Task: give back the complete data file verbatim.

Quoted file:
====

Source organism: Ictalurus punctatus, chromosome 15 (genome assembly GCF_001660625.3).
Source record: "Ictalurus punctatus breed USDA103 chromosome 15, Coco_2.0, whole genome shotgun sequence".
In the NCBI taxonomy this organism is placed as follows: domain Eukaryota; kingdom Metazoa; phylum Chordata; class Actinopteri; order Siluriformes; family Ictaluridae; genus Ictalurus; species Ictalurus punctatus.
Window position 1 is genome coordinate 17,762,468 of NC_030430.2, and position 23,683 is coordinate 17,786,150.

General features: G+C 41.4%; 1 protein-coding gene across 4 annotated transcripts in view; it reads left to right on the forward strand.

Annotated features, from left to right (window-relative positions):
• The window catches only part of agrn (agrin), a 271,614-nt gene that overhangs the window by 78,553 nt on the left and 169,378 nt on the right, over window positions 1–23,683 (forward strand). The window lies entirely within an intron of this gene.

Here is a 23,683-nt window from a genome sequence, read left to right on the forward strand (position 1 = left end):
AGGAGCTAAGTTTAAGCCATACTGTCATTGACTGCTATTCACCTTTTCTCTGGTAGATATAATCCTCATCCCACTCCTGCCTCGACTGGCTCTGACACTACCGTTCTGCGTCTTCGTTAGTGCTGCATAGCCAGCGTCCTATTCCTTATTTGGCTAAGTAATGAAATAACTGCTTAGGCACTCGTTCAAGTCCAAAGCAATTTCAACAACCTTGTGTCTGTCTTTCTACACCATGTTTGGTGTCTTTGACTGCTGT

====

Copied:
Source organism: Ictalurus punctatus, chromosome 15 (genome assembly GCF_001660625.3).
Source record: "Ictalurus punctatus breed USDA103 chromosome 15, Coco_2.0, whole genome shotgun sequence".
In the NCBI taxonomy this organism is placed as follows: domain Eukaryota; kingdom Metazoa; phylum Chordata; class Actinopteri; order Siluriformes; family Ictaluridae; genus Ictalurus; species Ictalurus punctatus.
Window position 1 is genome coordinate 17,762,468 of NC_030430.2, and position 23,683 is coordinate 17,786,150.

General features: G+C 41.4%; 1 protein-coding gene across 4 annotated transcripts in view; it reads left to right on the forward strand.

Annotated features, from left to right (window-relative positions):
• The window catches only part of agrn (agrin), a 271,614-nt gene that overhangs the window by 78,553 nt on the left and 169,378 nt on the right, over window positions 1–23,683 (forward strand). The window lies entirely within an intron of this gene.

Here is a 23,683-nt window from a genome sequence, read left to right on the forward strand (position 1 = left end):
AGGAGCTAAGTTTAAGCCATACTGTCATTGACTGCTATTCACCTTTTCTCTGGTAGATATAATCCTCATCCCACTCCTGCCTCGACTGGCTCTGACACTACCGTTCTGCGTCTTCGTTAGTGCTGCATAGCCAGCGTCCTATTCCTTATTTGGCTAAGTAATGAAATAACTGCTTAGGCACTCGTTCAAGTCCAAAGCAATTTCAACAACCTTGTGTCTGTCTTTCTACACCATGTTTGGTGTCTTTGACTGCTGT